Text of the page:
The last four days have been dramatic at the House of Lehman. Over the weekend, negotiations for Korean bank KBD to buy the firm's Asset Management division fell-through. The stock price dropped 40% on Tuesday. Then on Wednesday morning, Lehman announced their third quarter losses, with Dick Fuld personally opening the 8am CFO conference call. The firm also announced the spin-off of their commercial mortgage business.
What was striking about yesterday's conference call (listen here) was how Dick was announcing that the firm was 'de-risking' its balance sheets and deals. De-risking? That's a new Lehman word. For a CEO who preached the fundamentals of risk management during the late 1990s and early 00's, yesterday must have been the bleakest day of his career. By using this new word, he publicly acknowledged that the firm had partied too much, risked too much, and was now in danger of becoming history thanks to billions lost in bad US and UK residential mortgages and new developments.
And de-risking in the third quarter might mean that it is too little, too late.
Lehman was hoping to sell either control of Neuberger Berman, or NB as a whole. They wanted bids to be placed yesterday. But today, CEO Dick Fuld is reportedly shopping the firm. There are only two firms I know of that could buy Lehman - Nomura in Japan or HSBC in Hong Kong/London. There is a rumor that Goldman Sachs could also buy Lehman for it's top-talented traders and bankers. But no matter which way this ends, most of Lehman's 20,000 remaining employees are going to have to seek new jobs, and soon.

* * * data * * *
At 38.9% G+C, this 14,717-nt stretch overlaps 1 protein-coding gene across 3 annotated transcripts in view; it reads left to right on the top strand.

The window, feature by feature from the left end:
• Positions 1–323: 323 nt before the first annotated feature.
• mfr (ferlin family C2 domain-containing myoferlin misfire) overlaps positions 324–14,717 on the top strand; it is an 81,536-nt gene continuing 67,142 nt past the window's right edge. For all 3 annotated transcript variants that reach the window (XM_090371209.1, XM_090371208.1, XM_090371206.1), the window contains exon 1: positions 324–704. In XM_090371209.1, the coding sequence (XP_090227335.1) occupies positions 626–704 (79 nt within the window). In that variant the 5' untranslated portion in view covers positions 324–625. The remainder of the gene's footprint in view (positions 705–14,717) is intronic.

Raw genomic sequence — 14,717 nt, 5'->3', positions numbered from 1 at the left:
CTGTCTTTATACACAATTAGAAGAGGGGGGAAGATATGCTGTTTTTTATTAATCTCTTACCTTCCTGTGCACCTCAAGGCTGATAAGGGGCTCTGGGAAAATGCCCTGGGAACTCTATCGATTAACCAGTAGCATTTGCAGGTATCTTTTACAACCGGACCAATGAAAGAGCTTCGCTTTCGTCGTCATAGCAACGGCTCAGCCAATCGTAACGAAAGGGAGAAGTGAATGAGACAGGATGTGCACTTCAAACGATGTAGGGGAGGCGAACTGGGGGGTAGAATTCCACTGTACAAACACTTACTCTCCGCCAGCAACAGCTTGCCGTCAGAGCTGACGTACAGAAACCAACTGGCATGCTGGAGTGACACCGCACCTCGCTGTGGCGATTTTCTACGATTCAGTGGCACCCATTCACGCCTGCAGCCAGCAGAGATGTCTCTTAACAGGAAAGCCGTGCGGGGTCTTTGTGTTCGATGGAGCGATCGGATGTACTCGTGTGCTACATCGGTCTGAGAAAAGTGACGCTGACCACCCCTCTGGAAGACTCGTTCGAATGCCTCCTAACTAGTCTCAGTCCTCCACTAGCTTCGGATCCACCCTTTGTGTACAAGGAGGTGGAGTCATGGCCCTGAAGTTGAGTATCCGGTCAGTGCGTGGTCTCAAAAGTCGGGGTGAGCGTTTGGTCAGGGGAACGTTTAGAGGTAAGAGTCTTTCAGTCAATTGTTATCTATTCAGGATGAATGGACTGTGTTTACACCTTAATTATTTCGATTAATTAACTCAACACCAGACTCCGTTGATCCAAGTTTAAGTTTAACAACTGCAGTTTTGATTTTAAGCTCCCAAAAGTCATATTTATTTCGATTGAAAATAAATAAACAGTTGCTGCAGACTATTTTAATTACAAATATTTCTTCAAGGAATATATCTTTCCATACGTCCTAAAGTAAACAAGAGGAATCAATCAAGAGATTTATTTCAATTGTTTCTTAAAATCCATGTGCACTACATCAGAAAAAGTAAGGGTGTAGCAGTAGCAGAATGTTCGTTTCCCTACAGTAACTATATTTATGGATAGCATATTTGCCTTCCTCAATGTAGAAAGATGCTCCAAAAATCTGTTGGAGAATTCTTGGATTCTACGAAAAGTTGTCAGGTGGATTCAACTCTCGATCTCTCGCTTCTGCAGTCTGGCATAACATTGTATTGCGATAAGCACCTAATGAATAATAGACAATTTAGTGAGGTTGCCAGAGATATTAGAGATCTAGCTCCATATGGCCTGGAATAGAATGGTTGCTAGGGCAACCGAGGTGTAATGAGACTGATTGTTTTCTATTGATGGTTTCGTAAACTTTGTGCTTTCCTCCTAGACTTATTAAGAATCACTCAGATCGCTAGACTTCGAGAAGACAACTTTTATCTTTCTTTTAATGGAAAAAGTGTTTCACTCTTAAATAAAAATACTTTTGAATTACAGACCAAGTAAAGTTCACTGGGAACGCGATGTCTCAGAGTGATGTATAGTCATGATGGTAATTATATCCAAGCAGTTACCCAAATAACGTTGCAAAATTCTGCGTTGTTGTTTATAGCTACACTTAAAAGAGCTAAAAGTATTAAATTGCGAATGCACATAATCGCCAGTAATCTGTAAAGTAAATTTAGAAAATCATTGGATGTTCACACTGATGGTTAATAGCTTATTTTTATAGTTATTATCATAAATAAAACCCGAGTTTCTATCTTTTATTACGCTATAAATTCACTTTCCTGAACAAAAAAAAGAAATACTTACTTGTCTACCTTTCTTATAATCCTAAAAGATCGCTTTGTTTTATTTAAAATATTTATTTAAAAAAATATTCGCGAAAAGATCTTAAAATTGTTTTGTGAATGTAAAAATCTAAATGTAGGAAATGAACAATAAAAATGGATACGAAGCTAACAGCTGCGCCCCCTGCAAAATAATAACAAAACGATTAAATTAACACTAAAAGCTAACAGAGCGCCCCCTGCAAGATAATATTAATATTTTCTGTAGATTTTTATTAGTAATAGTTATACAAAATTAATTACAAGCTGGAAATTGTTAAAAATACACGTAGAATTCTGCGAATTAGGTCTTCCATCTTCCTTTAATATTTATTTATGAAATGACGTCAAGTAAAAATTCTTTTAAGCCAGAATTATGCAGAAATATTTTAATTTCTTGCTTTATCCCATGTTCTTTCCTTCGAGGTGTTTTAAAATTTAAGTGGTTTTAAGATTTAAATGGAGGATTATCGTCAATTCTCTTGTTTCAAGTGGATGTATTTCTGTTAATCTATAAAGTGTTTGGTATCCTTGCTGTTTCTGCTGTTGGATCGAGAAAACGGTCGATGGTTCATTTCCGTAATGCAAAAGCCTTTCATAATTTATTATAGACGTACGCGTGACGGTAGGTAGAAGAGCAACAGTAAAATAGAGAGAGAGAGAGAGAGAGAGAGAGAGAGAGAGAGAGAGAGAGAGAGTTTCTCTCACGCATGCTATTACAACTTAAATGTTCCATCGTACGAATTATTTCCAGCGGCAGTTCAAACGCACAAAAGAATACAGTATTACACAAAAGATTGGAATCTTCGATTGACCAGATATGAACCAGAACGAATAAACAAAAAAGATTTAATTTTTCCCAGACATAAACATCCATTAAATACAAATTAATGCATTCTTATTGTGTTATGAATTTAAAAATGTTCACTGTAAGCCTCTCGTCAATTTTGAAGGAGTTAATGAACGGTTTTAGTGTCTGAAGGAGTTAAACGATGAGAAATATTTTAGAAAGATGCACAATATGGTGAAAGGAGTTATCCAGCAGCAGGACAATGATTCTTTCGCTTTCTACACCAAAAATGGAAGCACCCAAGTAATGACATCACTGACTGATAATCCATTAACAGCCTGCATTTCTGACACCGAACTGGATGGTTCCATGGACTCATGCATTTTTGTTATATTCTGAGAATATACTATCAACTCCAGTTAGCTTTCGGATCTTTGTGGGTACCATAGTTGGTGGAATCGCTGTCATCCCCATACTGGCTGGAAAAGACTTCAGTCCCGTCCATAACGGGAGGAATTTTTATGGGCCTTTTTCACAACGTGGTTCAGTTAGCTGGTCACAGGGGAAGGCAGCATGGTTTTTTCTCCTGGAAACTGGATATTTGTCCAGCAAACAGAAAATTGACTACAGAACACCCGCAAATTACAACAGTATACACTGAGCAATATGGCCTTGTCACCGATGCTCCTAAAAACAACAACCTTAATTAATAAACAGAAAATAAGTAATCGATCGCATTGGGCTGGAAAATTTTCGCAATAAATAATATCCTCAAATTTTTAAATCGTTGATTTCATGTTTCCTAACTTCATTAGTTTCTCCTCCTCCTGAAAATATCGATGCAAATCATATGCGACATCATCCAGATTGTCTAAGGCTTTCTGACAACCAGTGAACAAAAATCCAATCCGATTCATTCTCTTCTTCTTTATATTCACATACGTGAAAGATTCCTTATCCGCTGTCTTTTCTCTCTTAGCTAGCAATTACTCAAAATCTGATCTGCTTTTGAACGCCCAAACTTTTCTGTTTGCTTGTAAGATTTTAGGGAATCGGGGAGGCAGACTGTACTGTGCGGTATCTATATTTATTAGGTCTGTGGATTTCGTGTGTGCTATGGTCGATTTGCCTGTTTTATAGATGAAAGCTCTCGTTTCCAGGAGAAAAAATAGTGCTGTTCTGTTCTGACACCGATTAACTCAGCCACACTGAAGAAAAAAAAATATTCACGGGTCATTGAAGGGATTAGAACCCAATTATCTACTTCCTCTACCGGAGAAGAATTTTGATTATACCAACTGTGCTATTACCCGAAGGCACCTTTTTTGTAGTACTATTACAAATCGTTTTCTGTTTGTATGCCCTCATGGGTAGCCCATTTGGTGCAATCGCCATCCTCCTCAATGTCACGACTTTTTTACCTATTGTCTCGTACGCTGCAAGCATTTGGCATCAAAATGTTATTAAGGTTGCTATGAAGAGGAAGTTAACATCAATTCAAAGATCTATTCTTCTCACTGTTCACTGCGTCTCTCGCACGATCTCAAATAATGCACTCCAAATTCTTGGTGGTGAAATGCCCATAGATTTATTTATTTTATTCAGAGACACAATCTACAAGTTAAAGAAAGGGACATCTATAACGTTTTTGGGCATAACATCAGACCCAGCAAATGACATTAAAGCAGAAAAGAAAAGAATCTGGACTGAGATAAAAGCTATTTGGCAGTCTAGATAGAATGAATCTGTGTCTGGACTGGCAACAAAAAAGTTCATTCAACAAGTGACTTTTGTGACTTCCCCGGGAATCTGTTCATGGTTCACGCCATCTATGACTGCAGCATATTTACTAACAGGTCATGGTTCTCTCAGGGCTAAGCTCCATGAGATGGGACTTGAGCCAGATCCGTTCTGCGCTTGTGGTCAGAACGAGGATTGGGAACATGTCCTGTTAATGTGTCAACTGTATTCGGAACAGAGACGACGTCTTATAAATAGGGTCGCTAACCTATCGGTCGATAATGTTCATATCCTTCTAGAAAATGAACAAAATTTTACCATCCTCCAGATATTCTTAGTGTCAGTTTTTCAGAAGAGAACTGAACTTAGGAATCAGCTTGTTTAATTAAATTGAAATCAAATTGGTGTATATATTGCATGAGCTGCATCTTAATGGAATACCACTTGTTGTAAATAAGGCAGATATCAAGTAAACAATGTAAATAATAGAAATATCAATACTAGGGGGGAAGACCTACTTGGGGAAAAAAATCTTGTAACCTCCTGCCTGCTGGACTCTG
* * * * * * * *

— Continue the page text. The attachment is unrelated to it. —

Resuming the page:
Here are the latest headlines as they come-in today:
Reuters: Lehman Faces Hard Bargaining To Sell Neuberger Berman (We now think that the entire firm (Lehman, "the firm") could be sold within days.)
Reuters Quote: Lehman teetering on the edge of 'penny stock' territory.
New York Times (Registration Required): Tough Fight For Chief At Lehman
Update 12:33EDT: Morgan Stanley's Equities Research department has just suspended its ratings and price targets for Lehman stock. Either they think the stock activity is too crazy to know what is going on, or they know big news that is yet to be reported on Bloomberg, Reuters, and CNBC.
Seven years ago today, I walked out of my Lehman office shortly after American Airlines Flight 11 hit the building (1WTC). On the walk back home to Brooklyn, one of my co-workers speculated if the firm would go out of businesses if the insurance companies evoked the 'Act of God' clause. After some discussion, we concluded that wouldn't happen. Three days later, many of us were back to work as the markets re-opened, and we knew then that the firm would survive.
Now, on another beautiful, sunny September day, the firms survival as an independent investment bank is highly unlikely.